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Our favourite ‘green’ kid movies

Source: Takepart

David Whitley, a lecturer at Cambridge University says that Disney’s films have helped generations of children develop “a critical awareness of contested environmental issues” since Snow White and the Seven Dwarfs was released in 1937.

Bambi, Baloo, the bear from The Jungle Book, and the clownfish in Finding Nemo are some of our favourite green heroes. But, there are others too! Frankly, we debated a lot to finalise our top favourites.

Check them out! Do you find your favourite here?

WALL-E

He melts all hearts <3

This hit film from 2008 takes place 700 years in the future, when the Earth has been reduced to a deserted, trash-covered ghost town. Robot WALL-E seems to be the last sentient being on the planet, as all the humans have fled to gigantic space ships that hover in outer space. One day, one of those ships comes to Earth, bringing advanced robot EVE, with whom WALL-E falls in love. He follows her back to space, and his adventures there eventually convince the humans they must return to Earth. The state of the Earth in the movie urges viewers to take notice of how their actions are affecting the environment and warns of what might happen if they don’t.
AVATAR

Okay! It’s debatable whether this is a kids’ movie, but it’s clearly a film with environmental themes. A paraplegic soldier travels to the planet of Pandora, where he, in the form of his avatar, integrates with the indigenous Na’vi people. He is supposed to help conquer the foreign land, but soon finds himself siding with the Na’vi. There are many themes in this 2009 film, but among them are a respect for the environment (demonstrated by the graceful Na’vi), our ultimate reliance on nature and the destructive nature of humans and how it affects the planet.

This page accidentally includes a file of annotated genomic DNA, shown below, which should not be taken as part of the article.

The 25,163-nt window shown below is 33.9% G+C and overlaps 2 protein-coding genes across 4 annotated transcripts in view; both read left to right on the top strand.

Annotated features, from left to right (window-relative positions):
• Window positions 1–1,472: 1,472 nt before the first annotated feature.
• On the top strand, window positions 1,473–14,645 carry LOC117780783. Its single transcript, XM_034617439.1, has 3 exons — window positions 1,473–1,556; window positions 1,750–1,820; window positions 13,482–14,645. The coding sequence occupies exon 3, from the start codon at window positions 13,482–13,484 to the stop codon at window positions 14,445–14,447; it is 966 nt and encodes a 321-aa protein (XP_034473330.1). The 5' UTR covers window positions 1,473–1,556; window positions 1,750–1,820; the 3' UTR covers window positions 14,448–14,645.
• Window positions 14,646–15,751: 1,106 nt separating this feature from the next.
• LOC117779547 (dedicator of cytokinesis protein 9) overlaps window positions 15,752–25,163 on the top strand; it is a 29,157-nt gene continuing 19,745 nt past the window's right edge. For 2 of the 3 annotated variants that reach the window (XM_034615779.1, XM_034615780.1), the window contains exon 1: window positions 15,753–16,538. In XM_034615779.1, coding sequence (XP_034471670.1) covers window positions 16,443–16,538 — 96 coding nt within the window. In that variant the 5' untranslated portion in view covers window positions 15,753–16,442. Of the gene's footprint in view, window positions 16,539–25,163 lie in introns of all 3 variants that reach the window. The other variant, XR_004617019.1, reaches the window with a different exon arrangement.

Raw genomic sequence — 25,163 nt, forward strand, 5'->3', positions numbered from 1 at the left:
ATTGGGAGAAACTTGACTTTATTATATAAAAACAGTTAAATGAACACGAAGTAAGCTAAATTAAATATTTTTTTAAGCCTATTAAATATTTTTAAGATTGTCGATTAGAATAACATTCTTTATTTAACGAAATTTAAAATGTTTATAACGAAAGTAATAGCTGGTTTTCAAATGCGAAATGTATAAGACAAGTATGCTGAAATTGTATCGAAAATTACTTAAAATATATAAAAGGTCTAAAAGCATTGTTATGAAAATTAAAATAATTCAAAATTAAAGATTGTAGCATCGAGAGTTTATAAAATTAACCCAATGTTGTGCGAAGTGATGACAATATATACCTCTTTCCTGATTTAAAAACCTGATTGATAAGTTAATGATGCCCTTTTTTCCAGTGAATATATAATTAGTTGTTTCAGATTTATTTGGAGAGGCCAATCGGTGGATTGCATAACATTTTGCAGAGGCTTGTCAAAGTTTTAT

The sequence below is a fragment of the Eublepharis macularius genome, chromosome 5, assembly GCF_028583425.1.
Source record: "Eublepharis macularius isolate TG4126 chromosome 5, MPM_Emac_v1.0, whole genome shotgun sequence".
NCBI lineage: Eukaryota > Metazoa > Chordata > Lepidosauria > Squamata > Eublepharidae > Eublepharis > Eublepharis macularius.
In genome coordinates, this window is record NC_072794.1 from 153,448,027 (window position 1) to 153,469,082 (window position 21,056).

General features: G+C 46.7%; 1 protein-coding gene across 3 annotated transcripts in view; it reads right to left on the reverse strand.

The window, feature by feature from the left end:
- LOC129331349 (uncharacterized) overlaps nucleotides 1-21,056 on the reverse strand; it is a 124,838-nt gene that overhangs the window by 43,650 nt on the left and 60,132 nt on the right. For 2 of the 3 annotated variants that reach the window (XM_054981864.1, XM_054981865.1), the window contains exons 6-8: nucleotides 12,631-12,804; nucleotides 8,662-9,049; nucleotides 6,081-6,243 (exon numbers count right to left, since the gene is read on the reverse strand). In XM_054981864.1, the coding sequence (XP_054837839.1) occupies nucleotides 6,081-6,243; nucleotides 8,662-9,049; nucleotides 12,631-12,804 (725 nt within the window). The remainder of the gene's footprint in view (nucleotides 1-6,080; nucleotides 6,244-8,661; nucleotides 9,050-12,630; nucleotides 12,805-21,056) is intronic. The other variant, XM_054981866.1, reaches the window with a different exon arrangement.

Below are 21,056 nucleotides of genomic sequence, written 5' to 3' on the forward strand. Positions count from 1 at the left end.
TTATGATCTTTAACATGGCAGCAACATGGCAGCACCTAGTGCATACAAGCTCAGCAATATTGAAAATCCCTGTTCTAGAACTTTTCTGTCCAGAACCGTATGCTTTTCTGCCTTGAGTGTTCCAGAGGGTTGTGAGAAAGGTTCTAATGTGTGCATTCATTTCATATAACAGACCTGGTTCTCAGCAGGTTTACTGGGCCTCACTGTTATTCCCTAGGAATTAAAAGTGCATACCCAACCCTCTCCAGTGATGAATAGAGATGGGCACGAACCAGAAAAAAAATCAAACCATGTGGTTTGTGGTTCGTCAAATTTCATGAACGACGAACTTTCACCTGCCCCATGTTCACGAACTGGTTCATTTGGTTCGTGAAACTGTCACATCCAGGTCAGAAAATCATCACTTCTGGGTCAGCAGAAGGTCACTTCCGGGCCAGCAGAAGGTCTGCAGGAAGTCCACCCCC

BAMBI
The classic animated film from 1942 tells the story of a young deer and his friends who live in a forest threatened by hunters. When Bambi is still a fawn, his mother is killed by one of those hunters, and he must grow up without her. Bambi and his friends get older and he falls in love with another deer, Faline. Everything is peachy until the next day, when the forest goes up in flames and Faline is attacked by hunting dogs. Bambi is able to save her, and the couple eventually escapes to an island in a lake, where they live (at least we expect) happily ever after. The scene where Bambi’s mom dies would make even the most hardened hunter think about setting down his gun.

FINDING NEMO

2003 favourite tells the tale of a clownfish named Marlin and his regal blue tang friend Dory as they travel all the way to Sydney Harbour to rescue Marlin’s son, Nemo, who had been stolen from his coral reef home to live out his numbered days in the care of a dentist’s deranged niece. It’s a touching, funny, and inspiring tale that taught a generation many life lessons. “Just keep swimming” was the new “Hakuna matata.” The film also taught us a lot about the beauty of the ocean and its coral reefs, and some of their most famous and attractive inhabitants. We all certainly fell in love with the clownfish and blue regal tang – two glamorous species in the wild, and lovable characters in the film.

 HAPPY FEET

The main message of this 2006 Disney movie is that it’s okay to be different, but environmental themes work their way in as well. The film focuses on a young penguin, Mumble, with a talent for tap dancing—something none of the other penguins can do. It follows his adventures and quest for acceptance throughout the plot, but the environmental aspect shows up when Mumble is blamed for the scarcity of fish in the ocean, a nod to overfishing. In addition, one of Mumble’s friends wears a set of plastic six-pack rings around his neck like jewelry, only to later be choked by the piece of trash. Happy Feet is an example of the environment showing up in movies that are not directly about the environment.

The list can go on and on. Other must watch movies are Finding Dory, March of the Penguins, Over the Hedge, Free Willy, Chicken Run and more!

Description of some movies is taken from Smith Sonian Mag.
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